I heard that Koryo Tours (the biggest travel agency catering to westerner tourist wanting to see NK) does give "special tours" to those people paying extra $$$. A few rollercoaster enthusiasts asked for a special tour of North Korea's communist-style amusement park, and they got what they asked for. It's surprising!
So, if you have the $$ (unusually large amount) and you're not an American (since that's probably illegal), you could ask Koryo and see what they can do for you... They already have a dropzone (see davelepka's photos above).
I saw a bunch of NK photos on Flickr, and it's rather eerie, interesting. Controversial mind you, but very interesting to watch the evolution over the last ten years.
[Background info about ongoing NK developments, interesting to tourist POV. Not starting anything political -- just some interesting background info useful to tourist POV] They are one of the world's most tightly controlled societies. But from the changes in the photos on Flickr, they seem to be on some very early verge of something new, much like China's changes starting in 1980's. Tourists from the Western economies are mentioning that NK has changed a lot in the last 10 years. Though they finally have their 3G mobile phone explosion (94 percent of NK's 24M population now has 3G signal, over 1M subscribers, growing fast), and the mobile phones are finally even spreading to the rural NK poor because NK's countryside now has good 3G reception, and generally slowly starting to discover the 'outside' world (NK citizens texting in their country-only texting network, about secret meetings to meet to watch bootleg DVD's of western TV shows. Very few have access to DVD players, so DVD-watching is often a very large social affair in North Korea) and discovering what Westerner lifestyles are like, despite tight filtering -- to government chagrin -- only recently. Leaks are starting to slowly occur. In fact, just about barely enough computers have now shown up in NK schools/instutions, that a few NK citizens are meeting at them to do file sharing, by sneaker-netting files between electronics devices (i.e. cellphones/MP3 players), sharing foreign audio/video media between intensely curious NK citizens, and easily-hidden microSD cards readable by now-suddenly-available cellphones. Interesting developments. Although scary-tight society, NK seems on the cusp of being 'enlightened'. Anyway, meanwhile -- tourists are also being allowed to do more than they used to, and with fewer guides/minders than in the past, apparently -- I suspect it won't be long before a rich tourist is allowed to skydive in NK (after some payoff to an NK-approved tourist agency) probably within 5 years -- at least as tandem -- from the patterns I'm seeing in Flickr tourist photography of NK's slow changes and what they're starting to let tourists do, and they do already have a dropzone. People fascinated by Perestroika developments of the 1980's, should start popping their popcorn now.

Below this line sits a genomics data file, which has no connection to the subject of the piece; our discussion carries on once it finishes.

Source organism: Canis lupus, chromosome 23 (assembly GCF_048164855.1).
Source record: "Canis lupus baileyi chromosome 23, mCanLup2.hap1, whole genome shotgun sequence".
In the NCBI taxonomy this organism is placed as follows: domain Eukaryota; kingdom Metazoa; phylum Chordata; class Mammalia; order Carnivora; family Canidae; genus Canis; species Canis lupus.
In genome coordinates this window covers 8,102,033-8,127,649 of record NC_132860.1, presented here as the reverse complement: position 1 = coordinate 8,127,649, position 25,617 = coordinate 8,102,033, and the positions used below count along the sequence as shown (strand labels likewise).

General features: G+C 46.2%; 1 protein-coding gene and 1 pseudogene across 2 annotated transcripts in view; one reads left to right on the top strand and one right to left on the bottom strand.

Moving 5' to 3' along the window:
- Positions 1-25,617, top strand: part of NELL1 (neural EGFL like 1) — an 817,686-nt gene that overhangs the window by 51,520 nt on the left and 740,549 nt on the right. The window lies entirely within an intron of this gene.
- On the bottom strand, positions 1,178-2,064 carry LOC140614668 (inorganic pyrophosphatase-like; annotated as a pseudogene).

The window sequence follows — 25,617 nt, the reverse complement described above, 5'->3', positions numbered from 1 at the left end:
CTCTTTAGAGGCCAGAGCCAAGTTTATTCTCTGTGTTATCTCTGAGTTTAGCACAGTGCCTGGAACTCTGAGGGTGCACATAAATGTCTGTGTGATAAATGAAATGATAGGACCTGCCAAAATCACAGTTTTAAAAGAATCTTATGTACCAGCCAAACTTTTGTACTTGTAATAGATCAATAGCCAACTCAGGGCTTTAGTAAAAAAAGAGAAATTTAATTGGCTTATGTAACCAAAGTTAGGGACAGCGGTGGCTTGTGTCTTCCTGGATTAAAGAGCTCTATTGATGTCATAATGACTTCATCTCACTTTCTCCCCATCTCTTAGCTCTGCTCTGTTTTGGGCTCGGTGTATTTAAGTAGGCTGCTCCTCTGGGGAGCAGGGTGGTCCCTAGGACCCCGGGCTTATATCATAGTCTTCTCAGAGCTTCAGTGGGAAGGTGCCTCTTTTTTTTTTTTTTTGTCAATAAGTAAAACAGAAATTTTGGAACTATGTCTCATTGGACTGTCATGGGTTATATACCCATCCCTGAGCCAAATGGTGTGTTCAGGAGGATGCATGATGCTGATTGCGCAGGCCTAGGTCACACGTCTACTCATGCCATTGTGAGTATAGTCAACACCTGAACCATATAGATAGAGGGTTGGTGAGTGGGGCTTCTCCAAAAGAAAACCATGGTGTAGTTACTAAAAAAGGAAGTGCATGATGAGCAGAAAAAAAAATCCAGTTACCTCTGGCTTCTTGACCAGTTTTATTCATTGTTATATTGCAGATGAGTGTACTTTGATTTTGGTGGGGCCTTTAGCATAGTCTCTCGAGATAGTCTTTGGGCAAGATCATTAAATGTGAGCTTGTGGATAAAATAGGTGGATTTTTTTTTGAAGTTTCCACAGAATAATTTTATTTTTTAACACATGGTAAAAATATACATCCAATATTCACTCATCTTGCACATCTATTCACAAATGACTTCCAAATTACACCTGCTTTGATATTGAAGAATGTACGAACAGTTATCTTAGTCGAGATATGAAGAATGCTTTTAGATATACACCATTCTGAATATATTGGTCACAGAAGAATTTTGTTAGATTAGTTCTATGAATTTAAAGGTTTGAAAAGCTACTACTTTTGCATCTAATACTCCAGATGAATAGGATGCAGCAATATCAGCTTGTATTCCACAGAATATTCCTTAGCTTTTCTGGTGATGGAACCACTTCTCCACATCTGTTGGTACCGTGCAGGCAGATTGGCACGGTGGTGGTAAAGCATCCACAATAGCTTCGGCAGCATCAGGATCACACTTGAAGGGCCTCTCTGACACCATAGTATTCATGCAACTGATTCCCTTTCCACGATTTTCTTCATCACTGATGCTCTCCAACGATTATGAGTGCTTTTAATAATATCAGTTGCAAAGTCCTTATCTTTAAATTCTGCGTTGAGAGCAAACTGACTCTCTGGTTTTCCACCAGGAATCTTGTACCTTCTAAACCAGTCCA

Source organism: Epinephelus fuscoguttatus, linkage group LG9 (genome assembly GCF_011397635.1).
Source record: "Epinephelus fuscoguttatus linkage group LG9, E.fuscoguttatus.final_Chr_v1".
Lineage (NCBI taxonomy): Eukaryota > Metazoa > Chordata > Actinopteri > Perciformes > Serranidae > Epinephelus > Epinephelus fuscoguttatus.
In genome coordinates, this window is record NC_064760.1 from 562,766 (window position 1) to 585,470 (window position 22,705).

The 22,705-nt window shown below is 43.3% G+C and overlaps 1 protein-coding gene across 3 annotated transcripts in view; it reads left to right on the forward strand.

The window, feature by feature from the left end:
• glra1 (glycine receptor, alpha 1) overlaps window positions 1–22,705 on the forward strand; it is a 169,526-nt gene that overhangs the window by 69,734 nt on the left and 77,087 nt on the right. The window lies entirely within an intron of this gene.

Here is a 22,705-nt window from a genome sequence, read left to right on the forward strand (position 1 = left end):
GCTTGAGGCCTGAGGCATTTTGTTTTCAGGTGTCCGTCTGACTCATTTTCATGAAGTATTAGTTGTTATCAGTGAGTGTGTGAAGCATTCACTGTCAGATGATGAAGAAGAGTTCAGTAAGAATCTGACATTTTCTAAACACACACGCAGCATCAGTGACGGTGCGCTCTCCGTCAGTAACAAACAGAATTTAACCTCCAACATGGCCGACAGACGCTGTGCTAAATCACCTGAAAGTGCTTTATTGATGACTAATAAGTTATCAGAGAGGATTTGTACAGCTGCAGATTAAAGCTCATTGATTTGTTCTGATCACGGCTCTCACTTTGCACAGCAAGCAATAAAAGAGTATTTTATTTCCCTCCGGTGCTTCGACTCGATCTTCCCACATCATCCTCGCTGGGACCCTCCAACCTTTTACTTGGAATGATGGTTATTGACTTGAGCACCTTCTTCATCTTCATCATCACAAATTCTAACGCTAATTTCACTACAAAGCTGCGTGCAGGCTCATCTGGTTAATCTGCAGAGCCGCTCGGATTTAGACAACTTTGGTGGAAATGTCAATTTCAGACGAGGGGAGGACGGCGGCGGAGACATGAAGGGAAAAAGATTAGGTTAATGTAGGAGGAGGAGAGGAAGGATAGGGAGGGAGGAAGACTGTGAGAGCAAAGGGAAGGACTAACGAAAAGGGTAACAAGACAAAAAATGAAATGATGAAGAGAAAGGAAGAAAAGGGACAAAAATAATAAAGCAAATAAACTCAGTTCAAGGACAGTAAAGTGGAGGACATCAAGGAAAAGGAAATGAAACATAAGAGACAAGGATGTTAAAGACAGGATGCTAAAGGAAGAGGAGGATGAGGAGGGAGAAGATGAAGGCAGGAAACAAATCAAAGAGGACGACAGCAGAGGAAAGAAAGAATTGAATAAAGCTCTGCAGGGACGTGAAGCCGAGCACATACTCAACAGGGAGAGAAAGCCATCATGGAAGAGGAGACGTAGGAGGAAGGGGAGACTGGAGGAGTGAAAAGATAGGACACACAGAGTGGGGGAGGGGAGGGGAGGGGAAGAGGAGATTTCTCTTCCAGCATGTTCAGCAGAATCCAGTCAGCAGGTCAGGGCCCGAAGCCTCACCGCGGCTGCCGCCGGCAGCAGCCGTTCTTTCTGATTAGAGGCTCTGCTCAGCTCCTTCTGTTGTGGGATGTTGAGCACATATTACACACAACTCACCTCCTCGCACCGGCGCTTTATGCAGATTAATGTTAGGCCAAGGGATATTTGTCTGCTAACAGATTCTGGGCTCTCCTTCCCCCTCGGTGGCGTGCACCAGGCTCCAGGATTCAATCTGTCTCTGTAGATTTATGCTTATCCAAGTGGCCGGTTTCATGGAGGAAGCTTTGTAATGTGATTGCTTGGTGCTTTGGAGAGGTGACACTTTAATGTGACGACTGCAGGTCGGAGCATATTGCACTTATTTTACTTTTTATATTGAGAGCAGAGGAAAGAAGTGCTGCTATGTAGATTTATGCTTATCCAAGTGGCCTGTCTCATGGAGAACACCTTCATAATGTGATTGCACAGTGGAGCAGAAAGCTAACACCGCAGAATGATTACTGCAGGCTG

Since NK has at least one dropzone and at least one tandem rig, what this means for the OP, given a neutral/enthusiac tourist, it's probably realistically expect that said person to recreationally skydive in NK well before the end of this decade if they begin the process now (if one tried very hard to make it happen). I'd imagine one would do it in steps -- visit first to their 'extreme sports' stuff like amusement parks and whatever they've already let tourists do. This gives them the opportunity to do some "networking" about seeing what the leads are for the not-yet-tourist-allowed activity, and establishes a tourist relationship that contributes to state coffers. Then during next visit, successfully convince an agency to arrange a tandem. Then actually visiting for a tandem and doing the jump, also showing them their own skydiving license. And then on their third visit to NK, revisiting another month or two, actually do their solo skydive (to give time for the bureaucracy to grinds along to allow it to happen) -- Might not let them bring your rig, but might "rent" them one for the right price. Given a determinedly enthusiac visitor with lots of money and lots of patience, obviously. At least, so the pattern goes in how NK travel agencies "seem" to work these days for unusual tourist requests... All theoretical, of course, given sufficient money offered. If you're lucky, one might be able to pull this off in just two visits, rather than three or four. Maybe not. But it seems unusual requests are starting to be granted to rich tourists nowadays, as they all know NK's famous thirst for funds. And their photos/youtubes are always interesting. Not condoning it, and USA prefers you not send tourism dollars to NK, and we all hear about the controversies. But one can be fascinated by new photography/videos (and NK being curious/witnessing outside tourists tends to be a good thing in slow enlightment process).
NOTE: Easier challenge first (and rehearsal) is to skydive in China first. Only recently, it's become possible for tourists to skydive in China. (Beijing Shahe Airport, at least) Very pricey, I heard.
Watching with popcorn, though, from a distance. Student of history. (Merely vacationing in NK is an extreme sport!) It's all interesting to watch, no matter the controversies.
(This post was edited by mdrejhon on Jun 26, 2012, 12:06 AM)